FIG. 6 illustrates an arrangement wherein the speed sensor 22 is mounted on the rotating component of the wheel assembly and the toothed ring is mounted on the stationary component of the wheel assembly. As shown, toothed ring 38 is bonded or vulcanized to the outer cylindrical surface of an annular wear sleeve 70 carried by stationary axle 12. The speed sensor 22 is mounted on the radial wall 52 of a metal case 49. The metal case includes a tubular axial wall 50 press-fit against the inner surface of a wheel hub 14.
The metal case 49 serves to mount an elastomeric sealing element 30 having a known construction. Sealing element 30 has a sealing lip that rides on the outer surface of wear sleeve 70 to seal the interface between rotary hub 14 and stationary axle 12. While hub 14 is rotating, the speed sensor 22 moves around and over the toothed ring 38 to generate a speed signal. Ring 38 includes a non-metallic molded material having magnetic particulates or particles evenly dispersed therein, such that the teeth 40 on the ring magnetically interact with the magnetic field generated by the coil in the speed sensor.
The invention relates to an improved magnetic rotor construction cooperable with conventional speed sensors in anti-lock braking systems. The rotor construction may be mounted on or mountable on the inboard end of the rotary wheel hub. As depicted in FIGS. 1 and 5, the magnetic rotor includes a generally cylindrical toothed ring structure cooperable with a radially oriented speed sensor. As depicted in FIG. 4, the magnetic rotor includes an annular radially oriented toothed ring cooperable with an axially oriented speed sensor.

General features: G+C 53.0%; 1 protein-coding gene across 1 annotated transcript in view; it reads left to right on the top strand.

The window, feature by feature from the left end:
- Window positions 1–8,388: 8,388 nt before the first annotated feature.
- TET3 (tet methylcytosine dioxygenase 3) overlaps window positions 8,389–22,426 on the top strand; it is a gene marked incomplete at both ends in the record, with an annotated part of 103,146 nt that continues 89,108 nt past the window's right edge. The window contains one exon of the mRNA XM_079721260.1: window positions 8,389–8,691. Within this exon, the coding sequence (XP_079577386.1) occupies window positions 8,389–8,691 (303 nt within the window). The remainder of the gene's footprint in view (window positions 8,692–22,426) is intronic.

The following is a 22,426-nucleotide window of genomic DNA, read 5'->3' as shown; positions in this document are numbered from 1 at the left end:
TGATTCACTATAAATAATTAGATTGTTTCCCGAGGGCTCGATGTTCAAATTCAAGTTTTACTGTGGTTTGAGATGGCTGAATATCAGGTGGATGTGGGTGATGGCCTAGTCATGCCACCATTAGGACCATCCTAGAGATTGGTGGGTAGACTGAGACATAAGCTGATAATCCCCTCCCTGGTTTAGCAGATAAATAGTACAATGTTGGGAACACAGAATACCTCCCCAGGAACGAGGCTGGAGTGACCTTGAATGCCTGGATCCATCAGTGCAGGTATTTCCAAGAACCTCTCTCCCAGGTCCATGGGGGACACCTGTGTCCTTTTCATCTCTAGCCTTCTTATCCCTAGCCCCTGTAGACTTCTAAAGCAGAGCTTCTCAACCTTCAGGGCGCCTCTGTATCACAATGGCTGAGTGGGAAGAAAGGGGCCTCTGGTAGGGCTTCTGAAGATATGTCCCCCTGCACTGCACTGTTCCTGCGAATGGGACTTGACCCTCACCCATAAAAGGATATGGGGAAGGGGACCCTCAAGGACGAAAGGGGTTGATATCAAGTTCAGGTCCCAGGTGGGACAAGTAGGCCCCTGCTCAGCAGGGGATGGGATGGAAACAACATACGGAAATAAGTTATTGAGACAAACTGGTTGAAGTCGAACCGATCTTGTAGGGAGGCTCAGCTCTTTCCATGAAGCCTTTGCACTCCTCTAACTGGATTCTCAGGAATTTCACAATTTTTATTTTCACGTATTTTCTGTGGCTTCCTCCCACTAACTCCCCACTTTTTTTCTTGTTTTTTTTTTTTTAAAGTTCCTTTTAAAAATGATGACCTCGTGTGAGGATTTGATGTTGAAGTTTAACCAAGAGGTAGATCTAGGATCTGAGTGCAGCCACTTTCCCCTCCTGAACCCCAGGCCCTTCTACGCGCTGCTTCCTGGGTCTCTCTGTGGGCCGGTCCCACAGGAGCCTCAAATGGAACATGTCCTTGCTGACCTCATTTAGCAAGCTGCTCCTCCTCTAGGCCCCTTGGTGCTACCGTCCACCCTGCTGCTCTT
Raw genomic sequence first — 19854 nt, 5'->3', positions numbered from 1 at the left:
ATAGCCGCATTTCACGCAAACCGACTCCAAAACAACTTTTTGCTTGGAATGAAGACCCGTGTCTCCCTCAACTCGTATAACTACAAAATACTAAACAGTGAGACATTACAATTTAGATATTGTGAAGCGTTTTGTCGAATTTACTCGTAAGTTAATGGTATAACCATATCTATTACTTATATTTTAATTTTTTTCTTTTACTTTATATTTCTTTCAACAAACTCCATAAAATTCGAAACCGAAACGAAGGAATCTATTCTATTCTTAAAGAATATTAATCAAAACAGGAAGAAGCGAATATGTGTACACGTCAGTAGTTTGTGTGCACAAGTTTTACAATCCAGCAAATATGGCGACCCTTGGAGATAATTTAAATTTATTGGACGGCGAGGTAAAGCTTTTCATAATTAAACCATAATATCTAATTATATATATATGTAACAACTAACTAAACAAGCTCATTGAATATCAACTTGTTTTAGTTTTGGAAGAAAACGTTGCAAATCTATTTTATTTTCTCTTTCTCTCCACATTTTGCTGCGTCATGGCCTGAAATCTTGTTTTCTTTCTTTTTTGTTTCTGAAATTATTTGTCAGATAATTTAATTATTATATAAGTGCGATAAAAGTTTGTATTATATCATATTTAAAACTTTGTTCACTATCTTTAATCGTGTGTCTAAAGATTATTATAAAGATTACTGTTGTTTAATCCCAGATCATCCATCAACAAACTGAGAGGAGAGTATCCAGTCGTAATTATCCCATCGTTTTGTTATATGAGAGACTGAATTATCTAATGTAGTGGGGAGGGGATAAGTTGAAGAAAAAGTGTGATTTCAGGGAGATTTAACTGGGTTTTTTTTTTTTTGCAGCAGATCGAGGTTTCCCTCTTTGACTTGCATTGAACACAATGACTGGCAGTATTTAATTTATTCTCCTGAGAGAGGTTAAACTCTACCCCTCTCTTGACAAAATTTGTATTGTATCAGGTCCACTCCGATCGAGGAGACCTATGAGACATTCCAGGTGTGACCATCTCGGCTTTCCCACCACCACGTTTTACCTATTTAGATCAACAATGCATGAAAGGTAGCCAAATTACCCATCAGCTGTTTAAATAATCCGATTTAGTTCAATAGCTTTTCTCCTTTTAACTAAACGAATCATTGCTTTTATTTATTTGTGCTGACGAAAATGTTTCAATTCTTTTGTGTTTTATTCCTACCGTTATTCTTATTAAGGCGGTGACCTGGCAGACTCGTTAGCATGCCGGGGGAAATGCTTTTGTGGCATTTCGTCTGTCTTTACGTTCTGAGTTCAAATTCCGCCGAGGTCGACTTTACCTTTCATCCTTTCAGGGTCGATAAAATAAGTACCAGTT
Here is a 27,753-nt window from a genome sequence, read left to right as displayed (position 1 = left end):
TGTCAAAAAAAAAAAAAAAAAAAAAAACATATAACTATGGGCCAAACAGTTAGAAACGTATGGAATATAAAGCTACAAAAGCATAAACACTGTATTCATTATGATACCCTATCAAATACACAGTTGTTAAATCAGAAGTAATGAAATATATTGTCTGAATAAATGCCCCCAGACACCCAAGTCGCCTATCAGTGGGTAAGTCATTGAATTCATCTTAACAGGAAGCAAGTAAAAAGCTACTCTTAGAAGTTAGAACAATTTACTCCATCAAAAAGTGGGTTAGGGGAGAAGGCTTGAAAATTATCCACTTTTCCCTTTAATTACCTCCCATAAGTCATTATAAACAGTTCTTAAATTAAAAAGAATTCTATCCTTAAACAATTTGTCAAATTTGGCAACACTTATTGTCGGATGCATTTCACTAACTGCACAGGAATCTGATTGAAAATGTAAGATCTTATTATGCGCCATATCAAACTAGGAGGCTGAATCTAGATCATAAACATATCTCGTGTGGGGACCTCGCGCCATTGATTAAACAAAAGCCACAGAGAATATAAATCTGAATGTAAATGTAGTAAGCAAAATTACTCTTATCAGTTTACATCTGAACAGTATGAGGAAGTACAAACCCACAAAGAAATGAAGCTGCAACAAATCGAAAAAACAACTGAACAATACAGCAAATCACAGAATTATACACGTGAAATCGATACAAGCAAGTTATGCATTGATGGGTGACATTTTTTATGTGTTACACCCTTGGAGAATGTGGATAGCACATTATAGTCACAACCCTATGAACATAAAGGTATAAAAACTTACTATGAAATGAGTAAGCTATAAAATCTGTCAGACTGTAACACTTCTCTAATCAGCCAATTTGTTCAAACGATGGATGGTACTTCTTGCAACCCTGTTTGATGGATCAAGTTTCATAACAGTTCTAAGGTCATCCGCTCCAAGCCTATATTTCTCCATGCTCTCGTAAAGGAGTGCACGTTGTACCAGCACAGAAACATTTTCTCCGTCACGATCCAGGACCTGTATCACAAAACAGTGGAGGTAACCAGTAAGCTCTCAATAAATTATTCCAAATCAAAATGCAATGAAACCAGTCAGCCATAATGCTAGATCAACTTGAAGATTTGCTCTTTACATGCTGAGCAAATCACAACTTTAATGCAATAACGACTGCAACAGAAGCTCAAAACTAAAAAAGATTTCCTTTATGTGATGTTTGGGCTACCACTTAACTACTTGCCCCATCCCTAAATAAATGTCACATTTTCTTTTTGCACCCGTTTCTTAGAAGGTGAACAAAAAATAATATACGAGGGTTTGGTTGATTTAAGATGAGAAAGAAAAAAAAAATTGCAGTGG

The preferred toothed ring structure is a molded non-metallic member having finely divided, magnetically permeable particles dispersed therein. The molded ring structure can be an integral part of an otherwise conventional oil seal, as shown in FIGS. 1 and 4. Alternately, the toothed ring structure can be a separately formed annular unit adapted for placement around the wheel hub, as depicted in FIG. 5.
The molded non-metallic member is preferably formed out of an elastomer together with finely divided, magnetic particulates. However, other non-metallic moldable materials such as plastics can be used. When the toothed ring is incorporated into an oil seal, the moldable material for the toothed ring may be the same or a different material that is used for the sealing elements. In either case, the rotary sealing structure can be formed as an entirety in a single molding operation using one or two different elastomers. The oil seal may be of the unitized type.